10. Andre Branch

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    NFL1000 Scores 

    Pass Rush: 17.3/25
    Run Defense: 14.1/25
    Snap Explosion: 13.4/20
    Tackling: 13.4/20
    Positional Value: 8/10 
    Overall: 65.8/100
    2016 NFL1000 4-3 Defensive End Rank: 32/68

    NFL1000 DE scout Joe Goodberry

    Andre Branch signed with the Miami Dolphins last offseason as an under-the-radar acquisition. After playing more than 800 snaps for a playoff team, it seems likely the 27-year-old Branch will receive more attention this offseason.

    He's still largely the same player, but when he had Cameron Wake and Ndamukong Suh on the same line, Branch got some favorable matchups and took advantage. He graded decently against both the pass and run and would've been higher as a tackler if he hadn't missed so many. Branch played with high effort and a willingness to sacrifice his body against the run. As a pass-rusher, he still has issues turning the corner and isn't afraid to use his arm in a windmill motion to stay balanced. He had a solid year with 5.5 sacks in 2016, and looking at his career production, that's about what you should expect.

    Doug's Quick Take: Yes, Branch took advantage of the talent around him last year in Miami, but he was also good for four seasons in Jacksonville, where there wasn't a high-level supporting cast. Branch gets sacks in bunches, but he's a consistent quarterback disruptor with 34 hurries last season.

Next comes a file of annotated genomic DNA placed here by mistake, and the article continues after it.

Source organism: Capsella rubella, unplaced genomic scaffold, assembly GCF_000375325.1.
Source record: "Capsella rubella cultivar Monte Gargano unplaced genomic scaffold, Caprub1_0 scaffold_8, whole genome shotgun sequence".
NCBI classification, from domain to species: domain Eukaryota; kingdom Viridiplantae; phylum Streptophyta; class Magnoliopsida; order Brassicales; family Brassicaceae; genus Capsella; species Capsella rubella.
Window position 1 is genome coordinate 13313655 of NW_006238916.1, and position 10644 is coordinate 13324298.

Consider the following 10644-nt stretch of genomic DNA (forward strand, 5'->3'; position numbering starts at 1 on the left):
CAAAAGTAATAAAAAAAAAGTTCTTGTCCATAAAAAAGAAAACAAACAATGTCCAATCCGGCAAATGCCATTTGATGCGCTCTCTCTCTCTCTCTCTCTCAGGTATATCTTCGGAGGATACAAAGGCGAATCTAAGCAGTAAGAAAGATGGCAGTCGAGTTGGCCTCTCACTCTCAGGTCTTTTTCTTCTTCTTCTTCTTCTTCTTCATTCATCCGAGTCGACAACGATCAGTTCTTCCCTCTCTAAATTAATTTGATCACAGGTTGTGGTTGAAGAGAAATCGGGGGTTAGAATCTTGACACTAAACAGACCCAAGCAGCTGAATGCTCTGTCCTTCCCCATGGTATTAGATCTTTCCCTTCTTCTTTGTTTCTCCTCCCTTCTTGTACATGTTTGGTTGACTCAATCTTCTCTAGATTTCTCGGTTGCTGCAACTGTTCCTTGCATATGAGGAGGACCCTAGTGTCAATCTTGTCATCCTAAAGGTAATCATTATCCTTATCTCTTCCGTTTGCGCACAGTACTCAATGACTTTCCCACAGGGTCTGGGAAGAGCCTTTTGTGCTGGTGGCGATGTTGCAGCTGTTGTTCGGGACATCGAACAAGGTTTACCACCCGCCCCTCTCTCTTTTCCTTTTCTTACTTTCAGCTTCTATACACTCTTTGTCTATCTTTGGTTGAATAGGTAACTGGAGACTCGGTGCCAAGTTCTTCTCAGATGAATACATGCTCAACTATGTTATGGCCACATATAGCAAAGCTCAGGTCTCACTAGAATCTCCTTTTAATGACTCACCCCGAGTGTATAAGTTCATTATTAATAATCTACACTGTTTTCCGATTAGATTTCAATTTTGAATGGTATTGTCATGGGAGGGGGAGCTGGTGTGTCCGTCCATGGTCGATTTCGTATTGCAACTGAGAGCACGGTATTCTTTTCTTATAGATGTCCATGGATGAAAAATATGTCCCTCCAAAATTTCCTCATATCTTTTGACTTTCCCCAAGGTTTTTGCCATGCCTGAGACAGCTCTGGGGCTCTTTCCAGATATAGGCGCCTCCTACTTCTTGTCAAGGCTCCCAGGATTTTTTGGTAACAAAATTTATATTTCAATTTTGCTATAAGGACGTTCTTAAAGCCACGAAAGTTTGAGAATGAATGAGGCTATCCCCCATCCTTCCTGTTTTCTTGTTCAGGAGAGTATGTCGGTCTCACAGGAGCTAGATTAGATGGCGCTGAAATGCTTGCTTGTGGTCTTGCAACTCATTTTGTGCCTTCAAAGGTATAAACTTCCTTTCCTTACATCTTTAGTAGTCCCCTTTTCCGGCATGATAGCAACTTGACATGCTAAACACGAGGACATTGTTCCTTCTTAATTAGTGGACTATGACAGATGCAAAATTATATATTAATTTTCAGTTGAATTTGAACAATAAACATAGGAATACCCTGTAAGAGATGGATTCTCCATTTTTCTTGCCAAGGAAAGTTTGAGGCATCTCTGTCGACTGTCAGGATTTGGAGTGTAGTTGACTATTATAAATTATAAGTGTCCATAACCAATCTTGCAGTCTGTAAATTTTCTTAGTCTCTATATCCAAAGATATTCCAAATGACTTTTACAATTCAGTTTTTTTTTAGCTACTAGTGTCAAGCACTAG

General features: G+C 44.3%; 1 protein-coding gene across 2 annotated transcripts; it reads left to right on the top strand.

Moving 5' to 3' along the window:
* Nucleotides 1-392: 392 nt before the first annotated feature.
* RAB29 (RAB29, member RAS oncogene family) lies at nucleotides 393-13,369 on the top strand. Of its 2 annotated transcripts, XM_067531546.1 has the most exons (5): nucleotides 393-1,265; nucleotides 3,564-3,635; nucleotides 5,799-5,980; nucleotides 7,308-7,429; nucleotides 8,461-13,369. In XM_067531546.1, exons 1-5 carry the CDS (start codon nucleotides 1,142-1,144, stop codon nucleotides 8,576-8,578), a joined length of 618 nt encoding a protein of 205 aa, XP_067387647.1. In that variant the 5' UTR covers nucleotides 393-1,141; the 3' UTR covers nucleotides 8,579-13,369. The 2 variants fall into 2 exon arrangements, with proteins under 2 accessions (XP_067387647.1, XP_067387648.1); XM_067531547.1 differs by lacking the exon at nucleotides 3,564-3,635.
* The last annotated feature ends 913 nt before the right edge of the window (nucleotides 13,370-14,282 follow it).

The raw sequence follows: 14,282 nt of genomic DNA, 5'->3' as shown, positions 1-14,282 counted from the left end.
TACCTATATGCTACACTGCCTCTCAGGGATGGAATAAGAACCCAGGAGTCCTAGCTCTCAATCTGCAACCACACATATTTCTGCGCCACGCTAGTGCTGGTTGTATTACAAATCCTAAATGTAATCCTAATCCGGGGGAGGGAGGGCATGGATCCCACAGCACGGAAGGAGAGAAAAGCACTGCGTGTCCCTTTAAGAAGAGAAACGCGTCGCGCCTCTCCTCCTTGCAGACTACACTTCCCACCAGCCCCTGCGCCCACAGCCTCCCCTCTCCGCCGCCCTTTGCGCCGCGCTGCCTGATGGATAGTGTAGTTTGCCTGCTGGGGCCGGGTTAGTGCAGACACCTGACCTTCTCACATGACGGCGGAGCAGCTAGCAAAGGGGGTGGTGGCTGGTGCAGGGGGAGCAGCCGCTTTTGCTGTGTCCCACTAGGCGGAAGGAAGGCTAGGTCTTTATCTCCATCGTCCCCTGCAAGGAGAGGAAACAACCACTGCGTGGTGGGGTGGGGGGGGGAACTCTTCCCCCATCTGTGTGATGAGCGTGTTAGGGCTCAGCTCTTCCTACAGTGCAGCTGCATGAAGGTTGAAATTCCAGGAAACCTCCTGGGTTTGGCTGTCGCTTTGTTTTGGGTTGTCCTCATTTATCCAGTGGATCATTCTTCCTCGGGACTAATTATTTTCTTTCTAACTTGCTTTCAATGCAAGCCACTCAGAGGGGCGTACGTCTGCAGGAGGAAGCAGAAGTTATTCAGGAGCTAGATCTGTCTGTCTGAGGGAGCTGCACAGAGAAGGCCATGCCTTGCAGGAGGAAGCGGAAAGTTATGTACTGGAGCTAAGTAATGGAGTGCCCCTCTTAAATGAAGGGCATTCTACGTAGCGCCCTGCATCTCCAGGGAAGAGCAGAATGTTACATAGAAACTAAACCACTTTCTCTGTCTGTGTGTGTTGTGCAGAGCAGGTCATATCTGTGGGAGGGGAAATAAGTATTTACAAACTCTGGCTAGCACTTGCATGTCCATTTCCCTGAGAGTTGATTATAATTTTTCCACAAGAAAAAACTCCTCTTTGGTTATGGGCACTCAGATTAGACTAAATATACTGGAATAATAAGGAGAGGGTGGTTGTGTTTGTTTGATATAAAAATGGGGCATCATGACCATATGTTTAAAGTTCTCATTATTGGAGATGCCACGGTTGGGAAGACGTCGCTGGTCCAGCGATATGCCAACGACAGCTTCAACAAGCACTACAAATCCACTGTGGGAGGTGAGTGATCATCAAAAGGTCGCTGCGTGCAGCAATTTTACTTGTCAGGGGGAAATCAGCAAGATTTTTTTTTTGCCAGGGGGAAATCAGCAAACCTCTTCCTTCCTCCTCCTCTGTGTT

Potential Suitors: Miami Dolphins, Cincinnati Bengals, Dallas Cowboys

9. David Irving

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    Tom Pennington/Getty Images

    NFL1000 Scores 

    Pass Rush: 18/25
    Run Defense: 13/25
    Snap Explosion: 13.8/20
    Tackling: 13.2/20
    Positional Value: 8/10 
    Overall: 65.6/100
    2016 NFL1000 4-3 Defensive End Rank: 35/68

    NFL1000 DE scout Justis Mosqueda

    David Irving isn't a player whose name you should have known before this season. Prior to 2016, Irving was best known for being an undrafted prospect who was dismissed from the Iowa State football team. With that being said, he's an incredibly athletic player, and at 6'7” and 273 pounds, there are very few schemes in which he doesn't fit. At just 23 years old, the Cowboys have an opportunity to secure him with a long-term deal, if they believe in Irving the person as much as Irving the player.

    Under defensive coordinator Rod Marinelli, Irving has the best defensive line teacher of the last decade, so there's no reason why Dallas, considering their pass-rush situation, should turn him down on a reasonable contract. After posting three sacks in the last three games of the regular season, and starting the final two, Irving should be a top priority for the Cowboys brass.